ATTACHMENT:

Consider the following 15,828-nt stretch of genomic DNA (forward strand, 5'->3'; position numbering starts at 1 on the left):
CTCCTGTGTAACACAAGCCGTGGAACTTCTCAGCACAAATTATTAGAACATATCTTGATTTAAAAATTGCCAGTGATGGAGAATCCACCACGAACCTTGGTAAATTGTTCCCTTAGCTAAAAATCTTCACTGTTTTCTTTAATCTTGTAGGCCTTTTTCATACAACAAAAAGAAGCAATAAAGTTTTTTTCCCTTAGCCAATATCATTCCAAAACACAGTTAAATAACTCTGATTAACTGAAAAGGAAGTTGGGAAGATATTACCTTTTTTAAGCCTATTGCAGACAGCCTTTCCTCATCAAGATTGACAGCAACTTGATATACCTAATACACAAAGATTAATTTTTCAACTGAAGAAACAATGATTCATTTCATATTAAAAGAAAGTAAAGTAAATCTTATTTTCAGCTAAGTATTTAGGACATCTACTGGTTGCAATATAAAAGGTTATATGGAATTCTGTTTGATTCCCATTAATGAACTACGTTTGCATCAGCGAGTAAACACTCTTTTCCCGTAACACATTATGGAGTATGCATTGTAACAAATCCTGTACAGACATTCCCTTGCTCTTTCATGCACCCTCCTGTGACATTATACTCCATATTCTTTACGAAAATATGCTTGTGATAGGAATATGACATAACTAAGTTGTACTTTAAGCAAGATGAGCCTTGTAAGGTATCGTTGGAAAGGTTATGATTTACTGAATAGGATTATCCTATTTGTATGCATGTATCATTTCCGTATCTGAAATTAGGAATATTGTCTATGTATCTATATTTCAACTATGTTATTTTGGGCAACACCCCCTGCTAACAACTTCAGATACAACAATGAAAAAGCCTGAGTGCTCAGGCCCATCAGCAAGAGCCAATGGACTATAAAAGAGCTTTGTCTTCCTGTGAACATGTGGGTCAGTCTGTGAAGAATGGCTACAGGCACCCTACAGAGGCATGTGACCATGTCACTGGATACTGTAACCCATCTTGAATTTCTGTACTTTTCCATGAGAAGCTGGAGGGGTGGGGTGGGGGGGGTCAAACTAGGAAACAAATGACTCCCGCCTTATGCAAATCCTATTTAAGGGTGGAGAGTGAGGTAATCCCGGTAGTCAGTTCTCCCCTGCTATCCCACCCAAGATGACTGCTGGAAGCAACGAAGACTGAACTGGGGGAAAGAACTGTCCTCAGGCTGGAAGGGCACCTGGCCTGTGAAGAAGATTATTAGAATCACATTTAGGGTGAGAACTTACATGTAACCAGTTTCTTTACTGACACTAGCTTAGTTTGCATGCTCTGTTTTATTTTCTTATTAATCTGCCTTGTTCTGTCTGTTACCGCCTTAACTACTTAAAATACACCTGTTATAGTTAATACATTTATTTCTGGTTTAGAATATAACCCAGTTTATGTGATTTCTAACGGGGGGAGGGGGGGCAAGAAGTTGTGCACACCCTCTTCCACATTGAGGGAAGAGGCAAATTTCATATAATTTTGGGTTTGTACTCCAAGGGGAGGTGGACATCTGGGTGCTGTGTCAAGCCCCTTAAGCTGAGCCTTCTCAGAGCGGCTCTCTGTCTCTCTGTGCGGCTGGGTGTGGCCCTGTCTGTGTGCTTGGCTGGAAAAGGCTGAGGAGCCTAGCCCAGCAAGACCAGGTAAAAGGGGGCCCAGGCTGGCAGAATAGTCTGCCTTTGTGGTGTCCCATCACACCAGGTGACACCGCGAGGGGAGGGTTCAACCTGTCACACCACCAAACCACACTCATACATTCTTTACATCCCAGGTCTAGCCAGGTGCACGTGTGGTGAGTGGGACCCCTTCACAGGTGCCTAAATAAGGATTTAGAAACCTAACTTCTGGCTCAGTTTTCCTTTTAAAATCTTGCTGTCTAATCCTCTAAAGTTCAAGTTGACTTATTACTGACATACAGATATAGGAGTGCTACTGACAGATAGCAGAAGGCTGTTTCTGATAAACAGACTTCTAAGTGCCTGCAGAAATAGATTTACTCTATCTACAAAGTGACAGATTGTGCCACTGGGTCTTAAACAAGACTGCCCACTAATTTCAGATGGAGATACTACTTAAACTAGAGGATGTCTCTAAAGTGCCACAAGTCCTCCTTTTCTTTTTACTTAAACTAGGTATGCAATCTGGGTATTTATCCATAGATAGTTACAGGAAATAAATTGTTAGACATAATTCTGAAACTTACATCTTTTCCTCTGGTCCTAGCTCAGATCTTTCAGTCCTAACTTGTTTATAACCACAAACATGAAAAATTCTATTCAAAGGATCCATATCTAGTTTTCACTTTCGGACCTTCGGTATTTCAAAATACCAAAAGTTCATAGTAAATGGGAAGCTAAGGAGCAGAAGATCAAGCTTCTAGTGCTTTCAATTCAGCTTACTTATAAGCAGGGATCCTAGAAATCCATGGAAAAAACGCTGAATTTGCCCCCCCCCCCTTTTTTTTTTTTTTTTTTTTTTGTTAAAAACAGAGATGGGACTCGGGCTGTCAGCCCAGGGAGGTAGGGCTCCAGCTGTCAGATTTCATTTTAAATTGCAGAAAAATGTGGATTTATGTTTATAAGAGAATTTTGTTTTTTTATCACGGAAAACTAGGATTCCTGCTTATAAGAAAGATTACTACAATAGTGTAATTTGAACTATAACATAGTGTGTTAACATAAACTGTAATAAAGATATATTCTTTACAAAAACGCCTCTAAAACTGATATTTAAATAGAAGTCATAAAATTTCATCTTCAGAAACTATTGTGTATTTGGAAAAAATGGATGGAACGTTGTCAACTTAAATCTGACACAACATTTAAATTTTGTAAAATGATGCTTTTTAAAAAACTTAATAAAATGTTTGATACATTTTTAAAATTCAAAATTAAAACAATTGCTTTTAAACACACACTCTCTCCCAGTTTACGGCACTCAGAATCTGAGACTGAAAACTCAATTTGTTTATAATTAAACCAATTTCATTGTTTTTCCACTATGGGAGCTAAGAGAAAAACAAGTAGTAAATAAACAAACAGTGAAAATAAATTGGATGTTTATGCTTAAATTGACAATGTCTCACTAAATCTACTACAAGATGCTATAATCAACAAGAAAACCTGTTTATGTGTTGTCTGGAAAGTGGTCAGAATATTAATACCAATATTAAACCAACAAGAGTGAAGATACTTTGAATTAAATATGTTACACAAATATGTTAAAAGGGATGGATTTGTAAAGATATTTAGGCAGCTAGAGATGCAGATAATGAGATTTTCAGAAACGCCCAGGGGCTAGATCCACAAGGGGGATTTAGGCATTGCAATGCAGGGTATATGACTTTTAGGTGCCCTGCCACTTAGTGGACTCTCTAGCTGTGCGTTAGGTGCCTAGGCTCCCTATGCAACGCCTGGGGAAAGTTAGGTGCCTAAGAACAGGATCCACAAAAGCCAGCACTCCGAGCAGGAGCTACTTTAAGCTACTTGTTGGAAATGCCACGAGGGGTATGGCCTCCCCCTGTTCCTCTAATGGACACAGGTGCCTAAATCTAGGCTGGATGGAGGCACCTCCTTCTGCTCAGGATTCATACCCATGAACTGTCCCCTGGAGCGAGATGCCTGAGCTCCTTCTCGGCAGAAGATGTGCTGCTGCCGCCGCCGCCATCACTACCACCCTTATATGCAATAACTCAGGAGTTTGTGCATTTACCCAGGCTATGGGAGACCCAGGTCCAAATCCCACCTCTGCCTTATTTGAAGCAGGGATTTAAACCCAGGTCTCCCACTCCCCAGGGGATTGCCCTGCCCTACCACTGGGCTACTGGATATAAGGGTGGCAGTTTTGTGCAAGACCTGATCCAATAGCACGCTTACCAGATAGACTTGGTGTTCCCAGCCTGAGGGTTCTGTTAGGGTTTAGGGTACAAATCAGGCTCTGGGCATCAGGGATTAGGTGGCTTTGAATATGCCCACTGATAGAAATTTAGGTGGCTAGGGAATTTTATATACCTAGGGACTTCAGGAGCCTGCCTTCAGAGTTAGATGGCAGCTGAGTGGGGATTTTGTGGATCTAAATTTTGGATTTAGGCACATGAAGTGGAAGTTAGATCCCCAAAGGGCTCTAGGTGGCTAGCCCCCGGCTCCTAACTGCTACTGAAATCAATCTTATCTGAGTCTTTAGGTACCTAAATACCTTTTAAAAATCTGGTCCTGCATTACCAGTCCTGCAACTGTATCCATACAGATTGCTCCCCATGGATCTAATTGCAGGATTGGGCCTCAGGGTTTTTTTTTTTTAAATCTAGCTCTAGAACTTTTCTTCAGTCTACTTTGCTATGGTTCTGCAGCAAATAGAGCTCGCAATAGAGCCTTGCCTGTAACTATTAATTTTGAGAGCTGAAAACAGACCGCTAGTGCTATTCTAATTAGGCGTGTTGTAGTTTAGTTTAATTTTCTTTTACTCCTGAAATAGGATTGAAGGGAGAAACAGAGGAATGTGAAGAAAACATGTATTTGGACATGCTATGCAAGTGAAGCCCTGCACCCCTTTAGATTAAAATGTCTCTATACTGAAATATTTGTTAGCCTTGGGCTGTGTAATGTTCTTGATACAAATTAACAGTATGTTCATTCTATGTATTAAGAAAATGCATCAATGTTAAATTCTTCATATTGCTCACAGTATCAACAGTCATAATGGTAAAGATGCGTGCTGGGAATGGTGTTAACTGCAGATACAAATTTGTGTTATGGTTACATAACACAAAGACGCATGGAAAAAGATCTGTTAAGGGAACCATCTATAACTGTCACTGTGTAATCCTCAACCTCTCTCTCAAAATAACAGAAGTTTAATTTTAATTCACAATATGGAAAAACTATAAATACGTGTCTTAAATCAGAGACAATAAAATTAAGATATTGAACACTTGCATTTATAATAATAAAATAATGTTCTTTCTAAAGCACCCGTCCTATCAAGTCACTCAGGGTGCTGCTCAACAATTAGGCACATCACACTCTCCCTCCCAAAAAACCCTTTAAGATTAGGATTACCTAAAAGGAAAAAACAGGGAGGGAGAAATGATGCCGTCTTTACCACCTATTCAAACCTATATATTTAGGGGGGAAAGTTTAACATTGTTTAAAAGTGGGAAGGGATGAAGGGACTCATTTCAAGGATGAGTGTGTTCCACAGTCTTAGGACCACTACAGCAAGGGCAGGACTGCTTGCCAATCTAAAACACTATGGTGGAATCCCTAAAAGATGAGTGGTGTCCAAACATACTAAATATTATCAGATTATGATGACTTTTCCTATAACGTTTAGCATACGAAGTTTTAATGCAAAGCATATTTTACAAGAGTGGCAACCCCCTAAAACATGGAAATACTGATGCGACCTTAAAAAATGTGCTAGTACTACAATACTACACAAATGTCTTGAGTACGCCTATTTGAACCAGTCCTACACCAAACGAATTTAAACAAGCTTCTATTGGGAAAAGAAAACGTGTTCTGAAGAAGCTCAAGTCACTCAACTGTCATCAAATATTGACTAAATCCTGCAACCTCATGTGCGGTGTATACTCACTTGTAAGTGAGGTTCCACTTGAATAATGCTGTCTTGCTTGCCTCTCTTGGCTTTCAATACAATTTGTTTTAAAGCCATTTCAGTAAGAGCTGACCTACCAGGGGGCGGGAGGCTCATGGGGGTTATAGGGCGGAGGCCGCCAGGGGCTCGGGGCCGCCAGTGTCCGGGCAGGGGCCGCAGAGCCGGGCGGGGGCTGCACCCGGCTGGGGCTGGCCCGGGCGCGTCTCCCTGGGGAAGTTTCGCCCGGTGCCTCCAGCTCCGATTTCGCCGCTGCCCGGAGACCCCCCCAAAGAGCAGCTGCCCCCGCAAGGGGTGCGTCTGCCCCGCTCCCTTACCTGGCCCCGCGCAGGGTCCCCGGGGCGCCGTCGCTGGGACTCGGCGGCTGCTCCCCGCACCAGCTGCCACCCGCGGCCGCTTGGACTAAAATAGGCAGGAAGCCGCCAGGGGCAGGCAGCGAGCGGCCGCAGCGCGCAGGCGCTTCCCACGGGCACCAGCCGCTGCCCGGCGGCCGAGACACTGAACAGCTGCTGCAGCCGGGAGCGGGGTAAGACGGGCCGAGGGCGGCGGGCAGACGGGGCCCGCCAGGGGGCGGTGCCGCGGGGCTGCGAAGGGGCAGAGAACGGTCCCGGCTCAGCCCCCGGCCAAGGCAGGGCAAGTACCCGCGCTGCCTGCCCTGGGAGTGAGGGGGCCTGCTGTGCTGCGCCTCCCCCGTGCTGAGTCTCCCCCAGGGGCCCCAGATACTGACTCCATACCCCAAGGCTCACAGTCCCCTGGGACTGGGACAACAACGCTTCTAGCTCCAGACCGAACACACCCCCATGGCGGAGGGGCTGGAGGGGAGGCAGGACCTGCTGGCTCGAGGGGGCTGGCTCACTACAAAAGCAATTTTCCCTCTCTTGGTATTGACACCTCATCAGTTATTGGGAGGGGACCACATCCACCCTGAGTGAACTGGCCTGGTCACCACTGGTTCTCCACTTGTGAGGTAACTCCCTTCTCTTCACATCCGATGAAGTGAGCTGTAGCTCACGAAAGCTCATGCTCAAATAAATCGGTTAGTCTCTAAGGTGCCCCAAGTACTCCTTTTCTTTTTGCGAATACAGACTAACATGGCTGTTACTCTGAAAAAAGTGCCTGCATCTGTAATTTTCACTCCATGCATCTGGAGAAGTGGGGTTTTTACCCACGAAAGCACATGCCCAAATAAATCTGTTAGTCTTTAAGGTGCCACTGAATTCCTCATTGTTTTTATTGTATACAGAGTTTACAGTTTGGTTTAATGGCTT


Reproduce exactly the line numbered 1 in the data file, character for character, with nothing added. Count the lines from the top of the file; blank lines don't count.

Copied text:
Consider the following 15,828-nt stretch of genomic DNA (forward strand, 5'->3'; position numbering starts at 1 on the left):